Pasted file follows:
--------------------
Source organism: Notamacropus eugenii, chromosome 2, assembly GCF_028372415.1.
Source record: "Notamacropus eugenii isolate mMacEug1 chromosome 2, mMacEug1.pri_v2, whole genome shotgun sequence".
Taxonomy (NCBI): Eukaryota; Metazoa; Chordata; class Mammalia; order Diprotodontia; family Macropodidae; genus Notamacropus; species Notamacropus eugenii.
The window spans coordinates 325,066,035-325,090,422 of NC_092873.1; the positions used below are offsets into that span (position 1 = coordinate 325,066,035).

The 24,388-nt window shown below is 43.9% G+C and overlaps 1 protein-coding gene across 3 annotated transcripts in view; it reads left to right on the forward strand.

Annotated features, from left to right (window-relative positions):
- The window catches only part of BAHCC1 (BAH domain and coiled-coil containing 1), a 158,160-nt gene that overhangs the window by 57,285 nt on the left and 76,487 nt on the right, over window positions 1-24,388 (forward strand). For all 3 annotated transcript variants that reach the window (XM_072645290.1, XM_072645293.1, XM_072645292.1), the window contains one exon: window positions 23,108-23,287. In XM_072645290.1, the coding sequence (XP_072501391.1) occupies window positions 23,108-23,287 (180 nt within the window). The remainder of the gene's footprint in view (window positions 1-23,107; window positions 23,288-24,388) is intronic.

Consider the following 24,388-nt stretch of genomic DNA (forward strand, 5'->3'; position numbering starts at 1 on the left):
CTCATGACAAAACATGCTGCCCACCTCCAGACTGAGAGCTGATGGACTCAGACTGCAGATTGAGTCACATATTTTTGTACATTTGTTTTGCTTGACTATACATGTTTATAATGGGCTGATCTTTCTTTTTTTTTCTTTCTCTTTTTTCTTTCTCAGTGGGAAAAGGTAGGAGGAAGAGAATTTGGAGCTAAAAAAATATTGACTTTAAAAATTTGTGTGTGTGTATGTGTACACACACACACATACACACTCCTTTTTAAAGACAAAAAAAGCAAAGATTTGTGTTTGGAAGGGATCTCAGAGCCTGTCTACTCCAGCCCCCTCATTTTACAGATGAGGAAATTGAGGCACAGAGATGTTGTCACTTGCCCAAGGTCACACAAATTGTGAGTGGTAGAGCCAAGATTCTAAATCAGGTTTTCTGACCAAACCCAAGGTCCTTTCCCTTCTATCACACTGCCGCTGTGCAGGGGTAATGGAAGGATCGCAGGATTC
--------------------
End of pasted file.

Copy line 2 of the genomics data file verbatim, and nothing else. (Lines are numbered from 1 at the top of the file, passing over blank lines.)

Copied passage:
Source record: "Notamacropus eugenii isolate mMacEug1 chromosome 2, mMacEug1.pri_v2, whole genome shotgun sequence".